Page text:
In just about every presentation I’ve given to leaders since last fall, I’ve recommended that everyone order their own personal copy of Managing Transitions: Making the Most of Change by William Bridges. I’ll make the same recommendation to you. If you’re a leader and you don’t have a copy of this book, you need it. After you’re done reading this post, get on Amazon and buy it.
Bridges’ book is a manual (it even includes checklists) for dealing with the biggest challenge facing leaders today which is moving everyone towards a new reality. One of my favorite lines when I was a manager and remains so today as a coach is that it’s important to understand the difference between what should be and what is.
It doesn’t take a lot of effort these days to find examples of people that are stuck on what “should be” rather than what is.For instance, the story that came out this week that executives at Chrysler Financial were considering not taking additional government assistance because doing so would have a negative impact on their compensation is a good example of focusing on what “should be” or what used to be. As another example, I’ve noticed in the past six months that the New York Times (especially the Sunday edition) has become a chronicle of how people react when their sense is that they “should be” affluent and then realize that they actually aren’t. A lot of the recent writing by Times columnist Maureen Dowd reflects that whole vibe.
As another example, how about some of the banks who just months ago needed the TARP money to stay afloat now reporting first quarter profitability and scrambling to get out from under TARP ASAP? Of course, that could have the benefit of getting the government out of their shorts on executive compensation but does anyone really believe that those profits are sustainable over the rest of the year? Credit card company Capital One’s report yesterday of a sharp increase in loan delinquencies and a report in the Wall Street Journal yesterday that student lenders are seeing big jumps in loan defaults seem to be a better reflection of what is than what “should be” in the financial services sector.
What these examples show is the truth of the opening line in Bridges’ book, “It isn’t the changes that do you in, it’s the transitions.” Bridges makes the simple point that before anything new can begin, something else has to end and that there is a period between the two when the rules aren’t clear and that’s called the neutral zone. Sometimes I prefer the term “crazy time” for neutral zone. It’s the period where the rules aren’t clear and it can get more than a little crazy.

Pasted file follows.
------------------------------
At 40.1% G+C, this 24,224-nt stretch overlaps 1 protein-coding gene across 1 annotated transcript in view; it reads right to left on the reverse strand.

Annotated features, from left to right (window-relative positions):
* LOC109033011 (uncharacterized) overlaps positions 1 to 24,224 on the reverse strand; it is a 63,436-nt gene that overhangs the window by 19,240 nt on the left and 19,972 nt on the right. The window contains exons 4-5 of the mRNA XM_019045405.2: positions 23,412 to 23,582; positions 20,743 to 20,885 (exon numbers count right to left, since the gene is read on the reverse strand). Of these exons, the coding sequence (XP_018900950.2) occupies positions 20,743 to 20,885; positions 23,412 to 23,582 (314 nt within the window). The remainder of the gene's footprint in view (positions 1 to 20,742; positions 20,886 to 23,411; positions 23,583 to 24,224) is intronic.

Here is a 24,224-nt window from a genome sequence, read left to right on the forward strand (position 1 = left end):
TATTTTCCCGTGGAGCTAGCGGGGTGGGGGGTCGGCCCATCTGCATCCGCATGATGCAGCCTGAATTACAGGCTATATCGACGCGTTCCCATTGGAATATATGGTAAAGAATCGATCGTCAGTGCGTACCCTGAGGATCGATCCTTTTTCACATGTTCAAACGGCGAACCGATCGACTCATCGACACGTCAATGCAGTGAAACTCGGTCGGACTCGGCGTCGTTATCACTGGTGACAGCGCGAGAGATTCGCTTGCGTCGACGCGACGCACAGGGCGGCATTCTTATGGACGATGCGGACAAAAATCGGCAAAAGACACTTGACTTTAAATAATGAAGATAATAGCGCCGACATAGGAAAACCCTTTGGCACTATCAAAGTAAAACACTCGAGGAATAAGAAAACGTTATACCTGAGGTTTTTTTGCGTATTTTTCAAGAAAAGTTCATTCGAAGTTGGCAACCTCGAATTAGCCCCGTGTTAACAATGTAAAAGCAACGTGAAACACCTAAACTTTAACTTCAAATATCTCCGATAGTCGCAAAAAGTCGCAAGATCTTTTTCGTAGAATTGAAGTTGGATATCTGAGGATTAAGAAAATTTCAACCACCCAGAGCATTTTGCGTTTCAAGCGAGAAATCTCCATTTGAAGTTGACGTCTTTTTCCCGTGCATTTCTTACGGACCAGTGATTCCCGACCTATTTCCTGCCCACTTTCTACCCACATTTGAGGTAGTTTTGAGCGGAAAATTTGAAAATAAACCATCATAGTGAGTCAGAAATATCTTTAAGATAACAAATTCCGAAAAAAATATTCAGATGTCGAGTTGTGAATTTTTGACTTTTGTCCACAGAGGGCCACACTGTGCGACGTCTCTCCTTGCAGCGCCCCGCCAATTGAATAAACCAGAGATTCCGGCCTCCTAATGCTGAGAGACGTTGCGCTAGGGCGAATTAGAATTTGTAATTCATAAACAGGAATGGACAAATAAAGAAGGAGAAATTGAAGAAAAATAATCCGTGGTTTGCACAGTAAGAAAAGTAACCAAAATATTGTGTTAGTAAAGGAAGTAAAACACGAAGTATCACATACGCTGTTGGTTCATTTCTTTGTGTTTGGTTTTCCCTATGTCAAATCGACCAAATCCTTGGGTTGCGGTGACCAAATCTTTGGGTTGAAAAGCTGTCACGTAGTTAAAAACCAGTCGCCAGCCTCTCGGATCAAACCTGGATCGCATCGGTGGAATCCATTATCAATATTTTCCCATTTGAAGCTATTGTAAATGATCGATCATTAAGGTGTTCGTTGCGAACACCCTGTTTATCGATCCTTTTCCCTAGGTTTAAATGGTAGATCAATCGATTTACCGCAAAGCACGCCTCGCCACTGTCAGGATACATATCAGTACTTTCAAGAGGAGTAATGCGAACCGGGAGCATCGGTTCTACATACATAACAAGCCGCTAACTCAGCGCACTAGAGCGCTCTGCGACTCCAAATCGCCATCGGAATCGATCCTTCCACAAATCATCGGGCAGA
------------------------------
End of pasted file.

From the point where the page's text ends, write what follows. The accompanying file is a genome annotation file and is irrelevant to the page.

I’d argue that as a society we’re in crazy time right now. We know for sure that an era has ended. (At least most of us seem to know that, there are always examples that illustrate people still trying to hang on to what’s ended. For instance, I just read that top executives at the New York Times are getting bonuses when the paper just declared a $74 million loss and announced more job cuts.)
What we don’t know for sure is what the next phase looks like. That uncertainty about what’s next makes crazy time that much more pronounced. Nature abhors a vacuum and people in transition abhor a vacuum of information or clarity. When they don’t have a clear picture of the future, they make one up for themselves and it usually isn’t very productive. Sometimes it looks like denial (e.g. bonuses and temporary profitability) and sometimes it looks like anger (e.g. last week’s tea parties on April 15). Sometimes it looks like depression (e.g. again, see some of Maureen Dowd’s columns) and sometimes it looks like bargaining (e.g. any given day’s coverage on CNBC). The goal is to get people to acceptance of the new reality. That’s the challenge for President Obama and his team and for all leaders in their own organizations.
It’s not the change. That’s a given. It’s the transition and that’s the part that requires mindful and intentional. Bridges would define the work as making four things clear:
- What’s the purpose of this organization (or this government or this society)?
- What’s the picture of how things will be when we’re meeting that purpose?
- What’s the plan for creating that picture?
- What’s the part that each individual or stakeholder group plays in the plan?
How clear are you on any or all of those questions? How clear is your organization? What can you do to raise the level of clarity that will move people through crazy time and onto the new beginning?
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